And Happy Season 3, Sassenachs! We made it—we conquered the longest Droughtlander yet. Catch the show’s return September 10 on STARZ at 8pm EDT or on the STARZ app.


If you enjoyed this post, you may also like:

Book Review: War and Peace


Sampling of Sources Consulted or Considered, a.k.a. Almost a Bibliography

Recent History

Headlines

Wandering Educators, Dr. Jessie Voigts, 2009: Culloden: From Battle To Exile

BBC News, 2011: Apology sought for “war crimes” in Culloden’s aftermath

I wonder if the show’s success (2015-17) at all contributed to their story selections:

History Scotland, June 2016: The Battle of Culloden – new research dispels three long-held myths. This article reviews a scholarly publication addressing myths about (1) the choice of battleground, (2) types of weapons the Jacobites used, and (3) identities of the opposing sides involved. Includes video of the professor’s views on his findings. The book is Culloden. By Murray Pittock. Oxford: Oxford University Press, 2016. Works by Pittock on Stuart and Jacobite myths listed in NTS’s Culloden.

Daily Mail, Richard Gray, April 2016: Holey skull gives a glimpse at the brutality of the Battle of Culloden: 3D model of soldier’s remains shows he was shot in the top of the head in 1746 | Daily Mail Online

Daily Mail, Mark Duell, July 2016: Bonny Prince Charlie’s vanquished troops were NOT an army of Highland savages | Daily Mail Online

Outlander News

Daily Record, Carla Callaghan, June 2015: Outlander’s Sam Heughan on his excitement over Battle of Culloden plot and what writer Diana Gabaldon emails him

Cinemablend, Jessica Rawden, August 2016: Why You Should Be Excited About Outlander Season 3’s Battle of Culloden

IGN, Terri Schwartz, April 2016: Outlander: The History vs. Fiction of Bonnie Prince Charlie

Literature

Nonfiction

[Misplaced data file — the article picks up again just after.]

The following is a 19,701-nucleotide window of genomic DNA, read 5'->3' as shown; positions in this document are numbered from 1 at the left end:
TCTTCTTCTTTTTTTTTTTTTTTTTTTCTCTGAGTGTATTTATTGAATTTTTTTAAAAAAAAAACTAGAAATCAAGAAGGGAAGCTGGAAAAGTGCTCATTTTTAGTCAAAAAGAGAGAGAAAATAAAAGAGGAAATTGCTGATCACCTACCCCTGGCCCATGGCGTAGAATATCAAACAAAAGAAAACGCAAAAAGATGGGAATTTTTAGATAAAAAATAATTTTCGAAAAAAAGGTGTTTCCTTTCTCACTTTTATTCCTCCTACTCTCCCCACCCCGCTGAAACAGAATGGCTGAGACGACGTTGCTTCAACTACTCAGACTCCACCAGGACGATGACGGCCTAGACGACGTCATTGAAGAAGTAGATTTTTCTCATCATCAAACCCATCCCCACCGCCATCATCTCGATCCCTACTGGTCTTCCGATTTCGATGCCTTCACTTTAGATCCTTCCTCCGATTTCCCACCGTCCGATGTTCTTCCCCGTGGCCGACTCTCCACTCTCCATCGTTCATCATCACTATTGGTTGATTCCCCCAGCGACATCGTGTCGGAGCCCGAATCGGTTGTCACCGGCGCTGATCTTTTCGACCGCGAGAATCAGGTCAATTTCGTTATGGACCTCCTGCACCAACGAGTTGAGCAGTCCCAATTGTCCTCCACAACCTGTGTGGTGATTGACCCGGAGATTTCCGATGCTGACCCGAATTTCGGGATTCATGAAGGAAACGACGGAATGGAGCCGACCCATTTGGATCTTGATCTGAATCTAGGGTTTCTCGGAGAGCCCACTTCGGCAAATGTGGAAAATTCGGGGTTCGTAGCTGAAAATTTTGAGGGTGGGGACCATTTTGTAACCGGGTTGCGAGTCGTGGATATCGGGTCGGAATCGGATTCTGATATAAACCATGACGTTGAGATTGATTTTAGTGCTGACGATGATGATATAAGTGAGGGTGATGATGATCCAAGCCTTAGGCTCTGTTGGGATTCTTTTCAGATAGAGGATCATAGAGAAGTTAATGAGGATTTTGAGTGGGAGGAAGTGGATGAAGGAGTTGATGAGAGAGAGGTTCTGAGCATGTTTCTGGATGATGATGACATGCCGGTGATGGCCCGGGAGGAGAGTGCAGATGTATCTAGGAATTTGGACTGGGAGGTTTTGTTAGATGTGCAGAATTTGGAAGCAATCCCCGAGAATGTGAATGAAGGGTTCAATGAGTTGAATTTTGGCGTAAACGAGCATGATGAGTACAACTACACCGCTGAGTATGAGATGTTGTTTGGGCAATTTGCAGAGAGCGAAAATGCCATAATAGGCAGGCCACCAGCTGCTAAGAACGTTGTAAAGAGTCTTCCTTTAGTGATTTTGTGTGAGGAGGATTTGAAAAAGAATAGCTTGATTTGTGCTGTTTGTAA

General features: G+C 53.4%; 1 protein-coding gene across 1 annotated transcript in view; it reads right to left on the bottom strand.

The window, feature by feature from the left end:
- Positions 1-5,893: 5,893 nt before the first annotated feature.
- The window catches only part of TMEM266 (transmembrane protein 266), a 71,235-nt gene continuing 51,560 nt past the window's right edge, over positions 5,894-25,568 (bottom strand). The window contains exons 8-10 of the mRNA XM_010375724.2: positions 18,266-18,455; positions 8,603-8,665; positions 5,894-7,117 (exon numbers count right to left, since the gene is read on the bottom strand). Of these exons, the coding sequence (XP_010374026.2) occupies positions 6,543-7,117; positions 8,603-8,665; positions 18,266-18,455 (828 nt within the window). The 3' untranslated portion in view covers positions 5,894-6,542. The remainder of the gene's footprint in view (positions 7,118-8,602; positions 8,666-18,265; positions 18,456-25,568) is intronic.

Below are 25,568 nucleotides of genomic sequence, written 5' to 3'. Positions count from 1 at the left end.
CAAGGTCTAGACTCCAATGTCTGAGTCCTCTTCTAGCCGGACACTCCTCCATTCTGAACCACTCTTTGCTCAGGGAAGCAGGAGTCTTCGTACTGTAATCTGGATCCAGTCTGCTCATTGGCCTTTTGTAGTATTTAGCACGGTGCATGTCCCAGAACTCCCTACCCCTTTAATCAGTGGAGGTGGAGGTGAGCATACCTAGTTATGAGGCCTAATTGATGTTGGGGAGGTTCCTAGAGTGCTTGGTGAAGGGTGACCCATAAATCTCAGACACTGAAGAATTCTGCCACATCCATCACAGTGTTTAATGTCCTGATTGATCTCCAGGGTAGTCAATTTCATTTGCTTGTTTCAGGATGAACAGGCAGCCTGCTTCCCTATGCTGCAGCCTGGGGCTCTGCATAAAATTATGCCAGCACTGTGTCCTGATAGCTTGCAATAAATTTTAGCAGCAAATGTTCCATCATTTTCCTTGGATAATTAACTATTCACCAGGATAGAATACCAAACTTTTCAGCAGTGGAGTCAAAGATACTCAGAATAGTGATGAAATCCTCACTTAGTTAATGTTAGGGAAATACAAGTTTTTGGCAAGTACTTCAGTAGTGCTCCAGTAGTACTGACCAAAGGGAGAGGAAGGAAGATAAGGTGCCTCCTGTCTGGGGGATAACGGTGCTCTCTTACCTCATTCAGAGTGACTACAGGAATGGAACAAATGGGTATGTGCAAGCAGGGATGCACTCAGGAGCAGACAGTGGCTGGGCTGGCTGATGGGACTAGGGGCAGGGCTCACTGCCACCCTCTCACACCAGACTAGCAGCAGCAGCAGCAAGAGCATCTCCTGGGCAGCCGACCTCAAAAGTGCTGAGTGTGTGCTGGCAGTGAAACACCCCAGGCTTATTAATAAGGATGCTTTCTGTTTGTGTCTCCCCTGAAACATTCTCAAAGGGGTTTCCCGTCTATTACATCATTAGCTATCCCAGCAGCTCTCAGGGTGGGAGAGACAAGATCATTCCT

Culloden, National Trust Scotland, 2016, official guidebook on sale at Culloden Visitor Centre. Writers/contributors: Lyndsey Bowditch, Dr. Andrew Mackillop, Dr. Tony Pollard. Edited by Hilary Horrocks. See also the “Further reading” section opposite the inside back flap of the guidebook.

The Tears of Scotland, Tobias Smollett, 1746 (referenced in the NTS guidebook).

Culloden, John Prebble, 1961. Pimlico, 2002.

The Outlandish Companion, Diana Gabaldon, 1999. Delacorte Press, Random House.

Novels

Outlander by Diana Gabaldon

Dragonfly in Amber by Diana Gabaldon

Voyager by Diana Gabaldon

Novels of the Eighteenth Century, Historicalnovels.info/Eighteenth-Century.html lists 1700s novels in English, including all of Diana’s. Sections include British and Irish, Continental Europe, North America, and mysteries in thrillers from these settings.

Scholarly Articles and Books

Joseph Knight: Scotland and the Black Atlantic. Michael Morris. International Journal of Scottish Literature, Issue Four, Spring/Summer 2008. ISSN 1751-2808. Terms used to find this source: “books battle of culloden fiction nonfiction history depictions descriptions explanation”

The “Outlander” Experience: Time-Travel, Literary Tourism and North American Perceptions of the Scottish Highlands, Dr Amy Clarke, (N.d.), University of the Sunshine Coast, Australia. Retrieved on Academia.edu. Good bibliography with some selections below.

Bueltmann, T., Hinson, A. and Morton, G. (2013). The Scottish diaspora. Edinburgh: Edinburgh UP.

Currie, H. (1997). Diana Gabaldon breaks the rules: best-selling author knew nothing about Scotland before writing Outlander series. Kitchener-Waterloo Record, 31 January.

Devine, T. M. (2004). Scotland’s empire, 1600-1815. London: Penguin.

Finlay, R. J. (1994). Controlling the past: Scottish historiography and Scottish identity in the 19th and 20th centuries. Scottish Affairs 9, 124-140.

Gold, J. R. and Gold, M. M. (1995). Imagining Scotland: tradition, representation and promotion in Scottish tourism since 1750. Aldershot: Scolar.